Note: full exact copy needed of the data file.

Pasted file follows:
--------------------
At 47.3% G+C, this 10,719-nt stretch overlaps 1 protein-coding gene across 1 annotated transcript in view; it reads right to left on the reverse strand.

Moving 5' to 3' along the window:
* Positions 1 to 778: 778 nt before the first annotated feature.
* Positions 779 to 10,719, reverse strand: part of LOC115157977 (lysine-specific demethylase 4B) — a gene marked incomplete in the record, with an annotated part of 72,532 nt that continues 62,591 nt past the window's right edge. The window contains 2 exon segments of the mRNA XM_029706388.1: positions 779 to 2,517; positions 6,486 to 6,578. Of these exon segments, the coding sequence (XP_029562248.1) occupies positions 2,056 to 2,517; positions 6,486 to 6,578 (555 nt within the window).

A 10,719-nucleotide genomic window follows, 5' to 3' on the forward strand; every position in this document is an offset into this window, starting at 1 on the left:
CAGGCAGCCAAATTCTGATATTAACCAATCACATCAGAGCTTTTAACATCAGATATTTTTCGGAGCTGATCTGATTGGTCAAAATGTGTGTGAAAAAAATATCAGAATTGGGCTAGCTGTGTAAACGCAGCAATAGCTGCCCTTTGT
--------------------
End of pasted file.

At 47.3% G+C, this 10,719-nt stretch overlaps 1 protein-coding gene across 1 annotated transcript in view; it reads right to left on the reverse strand.

Moving 5' to 3' along the window:
* Positions 1 to 778: 778 nt before the first annotated feature.
* Positions 779 to 10,719, reverse strand: part of LOC115157977 (lysine-specific demethylase 4B) — a gene marked incomplete in the record, with an annotated part of 72,532 nt that continues 62,591 nt past the window's right edge. The window contains 2 exon segments of the mRNA XM_029706388.1: positions 779 to 2,517; positions 6,486 to 6,578. Of these exon segments, the coding sequence (XP_029562248.1) occupies positions 2,056 to 2,517; positions 6,486 to 6,578 (555 nt within the window).

A 10,719-nucleotide genomic window follows, 5' to 3' on the forward strand; every position in this document is an offset into this window, starting at 1 on the left:
CAGGCAGCCAAATTCTGATATTAACCAATCACATCAGAGCTTTTAACATCAGATATTTTTCGGAGCTGATCTGATTGGTCAAAATGTGTGTGAAAAAAATATCAGAATTGGGCTAGCTGTGTAAACGCAGCAATAGCTGCCCTTTGT